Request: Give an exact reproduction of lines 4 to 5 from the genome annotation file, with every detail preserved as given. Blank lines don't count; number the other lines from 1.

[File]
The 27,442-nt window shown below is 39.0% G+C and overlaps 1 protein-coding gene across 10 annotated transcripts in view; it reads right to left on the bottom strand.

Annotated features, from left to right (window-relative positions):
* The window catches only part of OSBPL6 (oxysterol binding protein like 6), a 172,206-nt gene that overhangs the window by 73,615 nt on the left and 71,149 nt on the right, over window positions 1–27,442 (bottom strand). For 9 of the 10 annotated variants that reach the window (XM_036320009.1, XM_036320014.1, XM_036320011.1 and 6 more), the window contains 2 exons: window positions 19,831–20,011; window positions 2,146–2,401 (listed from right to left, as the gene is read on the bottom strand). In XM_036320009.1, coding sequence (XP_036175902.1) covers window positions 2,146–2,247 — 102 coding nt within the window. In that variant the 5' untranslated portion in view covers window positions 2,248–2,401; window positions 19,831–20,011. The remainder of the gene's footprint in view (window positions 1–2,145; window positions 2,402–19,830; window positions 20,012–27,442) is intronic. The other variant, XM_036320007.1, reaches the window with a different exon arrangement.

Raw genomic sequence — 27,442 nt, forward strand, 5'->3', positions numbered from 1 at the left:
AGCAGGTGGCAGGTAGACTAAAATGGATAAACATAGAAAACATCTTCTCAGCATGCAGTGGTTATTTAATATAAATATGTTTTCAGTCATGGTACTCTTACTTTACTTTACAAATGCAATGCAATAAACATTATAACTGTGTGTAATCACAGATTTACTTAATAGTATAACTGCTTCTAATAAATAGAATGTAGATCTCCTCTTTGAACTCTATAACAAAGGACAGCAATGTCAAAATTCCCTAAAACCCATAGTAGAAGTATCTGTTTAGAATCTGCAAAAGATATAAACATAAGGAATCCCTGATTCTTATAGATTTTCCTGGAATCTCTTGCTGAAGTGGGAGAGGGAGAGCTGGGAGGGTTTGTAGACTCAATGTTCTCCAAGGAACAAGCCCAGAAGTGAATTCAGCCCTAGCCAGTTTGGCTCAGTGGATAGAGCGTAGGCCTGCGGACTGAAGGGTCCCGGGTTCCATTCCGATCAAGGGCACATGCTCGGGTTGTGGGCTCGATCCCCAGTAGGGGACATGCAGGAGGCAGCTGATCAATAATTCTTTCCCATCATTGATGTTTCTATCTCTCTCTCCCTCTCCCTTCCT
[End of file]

Raw genomic sequence — 27,442 nt, forward strand, 5'->3', positions numbered from 1 at the left:
AGCAGGTGGCAGGTAGACTAAAATGGATAAACATAGAAAACATCTTCTCAGCATGCAGTGGTTATTTAATATAAATATGTTTTCAGTCATGGTACTCTTACTTTACTTTACAAATGCAATGCAATAAACATTATAACTGTGTGTAATCACAGATTTACTTAATAGTATAACTGCTTCTAATAAATAGAATGTAGATCTCCTCTTTGAACTCTATAACAAAGGACAGCAATGTCAAAATTCCCTAAAACCCATAGTAGAAGTATCTGTTTAGAATCTGCAAAAGATATAAACATAAGGAATCCCTGATTCTTATAGATTTTCCTGGAATCTCTTGCTGAAGTGGGAGAGGGAGAGCTGGGAGGGTTTGTAGACTCAATGTTCTCCAAGGAACAAGCCCAGAAGTGAATTCAGCCCTAGCCAGTTTGGCTCAGTGGATAGAGCGTAGGCCTGCGGACTGAAGGGTCCCGGGTTCCATTCCGATCAAGGGCACATGCTCGGGTTGTGGGCTCGATCCCCAGTAGGGGACATGCAGGAGGCAGCTGATCAATAATTCTTTCCCATCATTGATGTTTCTATCTCTCTCTCCCTCTCCCTTCCT